Wednesday 10 December 2014

Dartford Warblers

Today was a visit to Iping Common, primarily to see the Great Grey Shrike that has been reported there. Secondly, to see if I could improve upon my Dartford Warbler records.

As we made our way towards the bracket fungus encrusted birch tree that is a favourite perch of the shrike, our first sighting was a considerable flock of Goldcrests. As we stood straining to get a glimpse of these birds I heard the unmistakeable buzz of a Dartford Warbler, sure enough out on the top of a gorse branch was a male. My attempts at photography were somewhat wasted as the bird was mobile and the light poor, the sighting lasting just a few seconds. We stood chatting to a very helpful local birder for some time, hoping the bird would show again, but finally we moved on in search of the GGS.  Martin located the bird, perched on the very top of the dead birch. Unfortunately, by the time I got in position for a view, the bird decided to relocate several hundreds of yards down the valley.

We continued our circular walk of the common and came across two more Dartford Warblers that were somewhat more obliging. I managed several records of this elusive bird - nice to have - but not the definitive perfect record. Perhaps next time.

Yesterday, on what was a fairly fruitless birding day, I recorded this partial albino Jackdaw and an angry looking Tufted Duck at Swanbourne Lake in Arundel.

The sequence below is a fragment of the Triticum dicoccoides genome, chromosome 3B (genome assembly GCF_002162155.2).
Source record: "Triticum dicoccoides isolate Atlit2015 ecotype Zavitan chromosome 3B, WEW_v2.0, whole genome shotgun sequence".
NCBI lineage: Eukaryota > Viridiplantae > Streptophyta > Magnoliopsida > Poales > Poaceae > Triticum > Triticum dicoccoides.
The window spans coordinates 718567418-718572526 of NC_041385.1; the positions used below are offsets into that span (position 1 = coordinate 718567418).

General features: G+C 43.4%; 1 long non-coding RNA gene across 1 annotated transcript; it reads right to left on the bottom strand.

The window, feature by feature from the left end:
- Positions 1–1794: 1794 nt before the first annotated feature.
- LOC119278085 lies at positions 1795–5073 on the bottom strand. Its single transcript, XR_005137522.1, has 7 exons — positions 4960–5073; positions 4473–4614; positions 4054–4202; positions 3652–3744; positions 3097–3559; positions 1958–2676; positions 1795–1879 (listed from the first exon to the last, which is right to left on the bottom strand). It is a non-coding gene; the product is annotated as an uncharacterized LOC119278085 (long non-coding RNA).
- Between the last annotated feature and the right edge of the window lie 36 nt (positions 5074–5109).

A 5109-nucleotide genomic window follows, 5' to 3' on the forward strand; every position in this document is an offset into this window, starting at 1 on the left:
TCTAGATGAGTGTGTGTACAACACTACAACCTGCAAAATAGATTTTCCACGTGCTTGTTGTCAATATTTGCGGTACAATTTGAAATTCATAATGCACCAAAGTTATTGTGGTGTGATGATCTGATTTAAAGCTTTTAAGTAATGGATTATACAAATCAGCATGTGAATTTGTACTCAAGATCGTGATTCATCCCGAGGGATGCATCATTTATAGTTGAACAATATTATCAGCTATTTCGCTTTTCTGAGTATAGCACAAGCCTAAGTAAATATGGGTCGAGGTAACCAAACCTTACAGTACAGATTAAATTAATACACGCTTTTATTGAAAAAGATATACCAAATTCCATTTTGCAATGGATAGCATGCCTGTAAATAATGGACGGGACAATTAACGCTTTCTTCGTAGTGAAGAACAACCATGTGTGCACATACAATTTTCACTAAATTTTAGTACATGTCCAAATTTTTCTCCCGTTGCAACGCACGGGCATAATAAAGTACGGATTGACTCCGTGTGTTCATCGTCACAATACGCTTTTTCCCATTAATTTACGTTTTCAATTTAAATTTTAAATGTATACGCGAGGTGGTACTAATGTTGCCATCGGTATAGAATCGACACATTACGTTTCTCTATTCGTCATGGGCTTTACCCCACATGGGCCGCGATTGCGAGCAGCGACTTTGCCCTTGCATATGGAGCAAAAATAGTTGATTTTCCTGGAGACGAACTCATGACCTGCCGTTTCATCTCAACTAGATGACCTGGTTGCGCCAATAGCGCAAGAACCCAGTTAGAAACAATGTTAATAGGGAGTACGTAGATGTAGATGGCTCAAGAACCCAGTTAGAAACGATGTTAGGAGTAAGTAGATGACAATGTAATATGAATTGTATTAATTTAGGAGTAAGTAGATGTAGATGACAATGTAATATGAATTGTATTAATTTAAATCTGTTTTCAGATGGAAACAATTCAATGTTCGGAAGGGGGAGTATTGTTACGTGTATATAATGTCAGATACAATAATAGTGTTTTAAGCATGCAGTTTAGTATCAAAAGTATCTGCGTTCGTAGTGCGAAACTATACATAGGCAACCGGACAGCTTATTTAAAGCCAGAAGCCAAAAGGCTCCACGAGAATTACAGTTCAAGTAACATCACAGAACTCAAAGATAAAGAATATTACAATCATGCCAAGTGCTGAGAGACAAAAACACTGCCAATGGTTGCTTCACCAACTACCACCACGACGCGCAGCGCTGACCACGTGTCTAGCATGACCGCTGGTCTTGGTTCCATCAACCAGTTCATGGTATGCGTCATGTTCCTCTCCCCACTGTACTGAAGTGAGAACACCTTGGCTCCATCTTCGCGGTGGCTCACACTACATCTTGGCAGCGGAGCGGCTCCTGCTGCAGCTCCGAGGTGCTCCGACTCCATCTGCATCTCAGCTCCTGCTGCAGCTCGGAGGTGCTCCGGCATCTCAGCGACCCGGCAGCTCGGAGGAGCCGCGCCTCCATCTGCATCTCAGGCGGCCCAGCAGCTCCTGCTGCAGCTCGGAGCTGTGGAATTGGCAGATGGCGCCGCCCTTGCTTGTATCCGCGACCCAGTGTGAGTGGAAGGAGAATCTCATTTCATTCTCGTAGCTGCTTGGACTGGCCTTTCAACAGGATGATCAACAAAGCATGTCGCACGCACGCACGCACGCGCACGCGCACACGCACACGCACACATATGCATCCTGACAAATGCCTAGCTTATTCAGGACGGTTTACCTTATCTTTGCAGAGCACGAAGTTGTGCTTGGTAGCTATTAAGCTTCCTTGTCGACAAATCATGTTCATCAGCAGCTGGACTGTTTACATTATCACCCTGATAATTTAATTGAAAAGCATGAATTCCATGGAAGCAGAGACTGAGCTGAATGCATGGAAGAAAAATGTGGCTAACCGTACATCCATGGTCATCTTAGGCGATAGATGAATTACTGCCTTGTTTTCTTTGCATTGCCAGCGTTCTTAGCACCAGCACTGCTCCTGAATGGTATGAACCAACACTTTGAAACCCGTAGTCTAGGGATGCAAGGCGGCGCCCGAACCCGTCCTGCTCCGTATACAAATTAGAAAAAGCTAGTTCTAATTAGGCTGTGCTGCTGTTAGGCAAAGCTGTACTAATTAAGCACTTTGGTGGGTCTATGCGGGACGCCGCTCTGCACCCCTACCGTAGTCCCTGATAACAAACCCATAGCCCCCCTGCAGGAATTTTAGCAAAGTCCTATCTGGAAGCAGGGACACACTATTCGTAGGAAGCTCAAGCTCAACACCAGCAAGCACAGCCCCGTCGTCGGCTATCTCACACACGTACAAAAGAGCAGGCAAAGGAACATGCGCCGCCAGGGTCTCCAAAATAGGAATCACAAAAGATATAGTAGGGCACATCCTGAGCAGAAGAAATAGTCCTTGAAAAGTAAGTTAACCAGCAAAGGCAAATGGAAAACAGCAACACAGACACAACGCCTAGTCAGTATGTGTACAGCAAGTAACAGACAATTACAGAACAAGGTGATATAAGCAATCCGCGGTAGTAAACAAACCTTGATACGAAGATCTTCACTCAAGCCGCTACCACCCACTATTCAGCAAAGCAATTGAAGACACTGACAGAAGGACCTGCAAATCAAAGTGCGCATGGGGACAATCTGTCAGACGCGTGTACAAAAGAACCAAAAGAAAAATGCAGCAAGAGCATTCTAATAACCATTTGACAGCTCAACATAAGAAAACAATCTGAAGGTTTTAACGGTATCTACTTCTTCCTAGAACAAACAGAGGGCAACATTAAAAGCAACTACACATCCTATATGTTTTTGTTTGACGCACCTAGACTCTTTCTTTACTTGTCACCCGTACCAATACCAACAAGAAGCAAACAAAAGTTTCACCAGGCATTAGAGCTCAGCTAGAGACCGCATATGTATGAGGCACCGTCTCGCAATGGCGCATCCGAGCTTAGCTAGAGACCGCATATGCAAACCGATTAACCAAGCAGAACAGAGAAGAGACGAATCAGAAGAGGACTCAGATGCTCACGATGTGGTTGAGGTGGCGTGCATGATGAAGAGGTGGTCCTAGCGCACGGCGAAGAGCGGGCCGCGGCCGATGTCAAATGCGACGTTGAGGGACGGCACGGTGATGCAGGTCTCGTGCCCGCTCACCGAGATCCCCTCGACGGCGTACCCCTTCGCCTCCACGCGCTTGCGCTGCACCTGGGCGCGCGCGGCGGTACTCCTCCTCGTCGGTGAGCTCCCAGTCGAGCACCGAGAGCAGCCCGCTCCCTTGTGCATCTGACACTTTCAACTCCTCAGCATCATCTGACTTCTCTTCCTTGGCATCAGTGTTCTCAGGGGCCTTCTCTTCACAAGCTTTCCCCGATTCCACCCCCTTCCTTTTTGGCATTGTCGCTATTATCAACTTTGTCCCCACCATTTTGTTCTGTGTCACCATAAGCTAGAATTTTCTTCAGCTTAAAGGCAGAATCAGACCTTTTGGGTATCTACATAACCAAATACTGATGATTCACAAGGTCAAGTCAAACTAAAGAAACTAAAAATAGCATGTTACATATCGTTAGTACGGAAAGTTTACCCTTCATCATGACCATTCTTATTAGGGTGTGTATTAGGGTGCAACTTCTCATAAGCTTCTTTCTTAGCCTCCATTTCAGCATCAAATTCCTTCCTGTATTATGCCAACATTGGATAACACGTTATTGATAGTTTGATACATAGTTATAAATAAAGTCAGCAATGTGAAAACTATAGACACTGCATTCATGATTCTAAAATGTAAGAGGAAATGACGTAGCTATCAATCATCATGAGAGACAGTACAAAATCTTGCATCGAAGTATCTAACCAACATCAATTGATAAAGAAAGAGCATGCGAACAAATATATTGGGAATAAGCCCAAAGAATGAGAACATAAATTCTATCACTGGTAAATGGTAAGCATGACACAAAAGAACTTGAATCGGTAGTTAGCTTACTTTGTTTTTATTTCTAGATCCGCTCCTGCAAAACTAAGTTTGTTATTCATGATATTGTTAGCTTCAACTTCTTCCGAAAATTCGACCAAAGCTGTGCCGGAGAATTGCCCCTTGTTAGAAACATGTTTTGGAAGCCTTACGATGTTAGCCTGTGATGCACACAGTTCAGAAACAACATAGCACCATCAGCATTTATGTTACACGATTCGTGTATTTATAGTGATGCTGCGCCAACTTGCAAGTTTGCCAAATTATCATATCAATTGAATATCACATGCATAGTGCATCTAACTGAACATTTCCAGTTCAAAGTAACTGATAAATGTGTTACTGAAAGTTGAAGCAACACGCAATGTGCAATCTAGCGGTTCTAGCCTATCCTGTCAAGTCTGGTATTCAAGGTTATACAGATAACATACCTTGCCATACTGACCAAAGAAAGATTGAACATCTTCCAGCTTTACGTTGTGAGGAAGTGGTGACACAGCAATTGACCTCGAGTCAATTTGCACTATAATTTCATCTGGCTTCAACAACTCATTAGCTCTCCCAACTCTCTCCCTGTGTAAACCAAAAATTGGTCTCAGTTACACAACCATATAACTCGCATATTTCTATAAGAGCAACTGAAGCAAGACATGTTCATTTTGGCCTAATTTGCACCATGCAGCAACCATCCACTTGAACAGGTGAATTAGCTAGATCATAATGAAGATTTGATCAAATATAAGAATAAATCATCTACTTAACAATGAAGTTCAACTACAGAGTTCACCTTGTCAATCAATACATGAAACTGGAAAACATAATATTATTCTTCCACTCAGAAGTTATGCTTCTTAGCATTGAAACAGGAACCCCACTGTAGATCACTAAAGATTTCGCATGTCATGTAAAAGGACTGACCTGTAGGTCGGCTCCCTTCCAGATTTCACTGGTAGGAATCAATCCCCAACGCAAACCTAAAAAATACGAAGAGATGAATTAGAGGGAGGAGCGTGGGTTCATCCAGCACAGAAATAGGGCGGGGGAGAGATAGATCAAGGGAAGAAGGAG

Don't point that at me!

Monday 8 December 2014

Snow Bunting

Today we went east in search of a Brambling, a bird that has been somewhat elusive this year. With only twenty three days birding left in the year we are definitely "tick hunting". As we pulled into the car park at Friston Forest we were happy to see flocks of Chaffinches on the move. Sure enough, after some searching, we found two female Bramblings foraging in the deep leaf litter. We parked away from the birds to get the cameras out, the intention to use the car as a hide and obtain some record shots. No way! As soon as we got out of the car every bird did a vanishing act, never to return. We hung about for the best part of a couple of hours but a chill wind had sprung up and the area remained  a birding desert.

We decided that the Cuckmere was worth a look but on parking at the Golden Galleon it was obvious that neither of us fancied a long muddy slog down the river. So we decided that we should visit Arundel, in search of the reportedly numerous Firecrests, another bird on the "wanted" list. As we passed Tidemills there seemed to be lots of bird activity so we decided to give it "two coats of looking at". Sure enough, two photographers lying on the shingle obviously focussing on a bird that wasn't too far away, after some time I finally located the bird - Snow Bunting.

Nice to meet Gideon Knight and his cousin Caleb, graciously they shared the bird with us. Checkout Gideon's cracking photography here